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Video Gamer: A Piece of the K-12 Pipeline

I traveled up the coast of North Carolina to a town called New Bern and had an opportunity to attend the North Carolina Art Education Association Professional Development Conference thanks to an invite from the Art Specialist for Charlotte-Mecklenburg Schools. My intentions were to attend a "Video Gamer" workshop on a mission to continue efforts to Build the K-12 Pipeline for students who have an interest in STEM in the district. I was seeking to assess yet another avenue to engage K-8 students, as well as marry the interest of gamers to programming in grades 9-12.

The workshop was facilitated by the founder and CEO of E-LINE Media, Michael Angst. He promoted a browser-based game entitled Gamestar Mechanic. The game taps into real world experiences in the community as well as issues and places exposed to students on a daily basis. The goal is to encourage playing, designing and sharing games. The games developed by E-LINE Media are built on leading pedagogical research in the areas of systems thinking, 21st century digital literacy skills and STEM learning. It was a great workshop that wooed the minds high school students and teachers.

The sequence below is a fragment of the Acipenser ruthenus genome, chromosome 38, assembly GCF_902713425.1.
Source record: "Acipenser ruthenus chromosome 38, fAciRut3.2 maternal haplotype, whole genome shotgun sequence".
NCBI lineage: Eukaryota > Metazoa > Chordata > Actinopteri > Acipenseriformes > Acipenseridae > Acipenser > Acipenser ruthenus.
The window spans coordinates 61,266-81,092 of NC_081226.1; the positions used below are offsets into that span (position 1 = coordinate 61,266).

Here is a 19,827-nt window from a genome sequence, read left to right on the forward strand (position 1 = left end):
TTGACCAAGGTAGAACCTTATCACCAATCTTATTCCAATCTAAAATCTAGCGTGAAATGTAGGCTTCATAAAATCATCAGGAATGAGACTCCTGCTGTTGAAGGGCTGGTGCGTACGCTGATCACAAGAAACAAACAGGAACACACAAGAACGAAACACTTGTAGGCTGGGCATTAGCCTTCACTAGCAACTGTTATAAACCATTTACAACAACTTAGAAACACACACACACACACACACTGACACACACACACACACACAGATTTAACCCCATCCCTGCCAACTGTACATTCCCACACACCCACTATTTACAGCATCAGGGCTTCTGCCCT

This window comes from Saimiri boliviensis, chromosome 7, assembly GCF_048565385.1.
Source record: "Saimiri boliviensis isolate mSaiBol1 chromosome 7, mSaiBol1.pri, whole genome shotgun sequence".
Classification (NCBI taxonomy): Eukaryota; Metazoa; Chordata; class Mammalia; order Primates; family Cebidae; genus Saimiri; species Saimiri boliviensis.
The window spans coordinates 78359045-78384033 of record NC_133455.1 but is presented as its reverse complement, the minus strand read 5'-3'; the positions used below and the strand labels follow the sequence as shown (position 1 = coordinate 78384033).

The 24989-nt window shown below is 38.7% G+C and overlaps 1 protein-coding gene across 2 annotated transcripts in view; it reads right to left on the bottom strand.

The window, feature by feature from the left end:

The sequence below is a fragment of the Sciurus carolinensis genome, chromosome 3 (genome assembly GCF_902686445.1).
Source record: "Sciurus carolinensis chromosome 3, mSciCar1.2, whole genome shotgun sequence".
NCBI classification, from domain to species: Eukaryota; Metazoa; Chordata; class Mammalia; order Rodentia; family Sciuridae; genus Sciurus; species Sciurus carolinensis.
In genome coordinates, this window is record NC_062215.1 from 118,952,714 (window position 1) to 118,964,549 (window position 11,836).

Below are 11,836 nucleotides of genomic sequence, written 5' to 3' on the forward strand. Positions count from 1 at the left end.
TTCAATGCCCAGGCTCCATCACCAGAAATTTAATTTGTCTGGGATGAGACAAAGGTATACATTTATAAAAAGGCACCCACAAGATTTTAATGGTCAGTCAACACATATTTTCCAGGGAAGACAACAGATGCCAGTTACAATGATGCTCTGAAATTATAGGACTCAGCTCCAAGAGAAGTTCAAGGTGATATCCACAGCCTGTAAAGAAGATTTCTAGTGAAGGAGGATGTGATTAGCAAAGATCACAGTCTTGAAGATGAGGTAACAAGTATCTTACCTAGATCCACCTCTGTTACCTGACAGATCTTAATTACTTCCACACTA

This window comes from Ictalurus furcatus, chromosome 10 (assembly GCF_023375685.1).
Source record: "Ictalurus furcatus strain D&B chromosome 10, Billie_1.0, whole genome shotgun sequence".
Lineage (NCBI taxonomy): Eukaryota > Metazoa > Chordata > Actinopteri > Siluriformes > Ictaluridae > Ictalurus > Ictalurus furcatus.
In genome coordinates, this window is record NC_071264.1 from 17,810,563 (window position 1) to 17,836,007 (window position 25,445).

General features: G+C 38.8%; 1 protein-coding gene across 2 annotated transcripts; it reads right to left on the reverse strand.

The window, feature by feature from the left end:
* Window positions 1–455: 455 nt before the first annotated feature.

President Obama launched the National STEM Video Game Challenge to promote a renewed focus on STEM. According to data released in support of this initiative playing and making video games foster the development of critical thinking and design skills, problem-solving and encourages students to pursue careers in the field of STEM.

These portals are two great opportunities for districts or organizations to join forces and assist in creating opportunities for students and continue efforts to close the gap. We must continue to implement K-12 opportunities to make the connection between the demands of the workforce, the community of teachers as well as the learners in the classrooms.

Other resources:
Games for Change
Video Games and Middle School
Scratch
Alice
STEM CHALLENGE
Computer Science Unplugged

Shemeka D. Shufford
CSTA Board Member

Comments

I'd like to recommend Kodu A visual programming language made specifically for creating games. Accessible for children and enjoyable for anyone. http://fuse.microsoft.com/project/kodu.aspx as well.

Thanks for the resources. I am working on creating a new class for next year and the Gamestar site looks like something I might be able to use in my curriculum.

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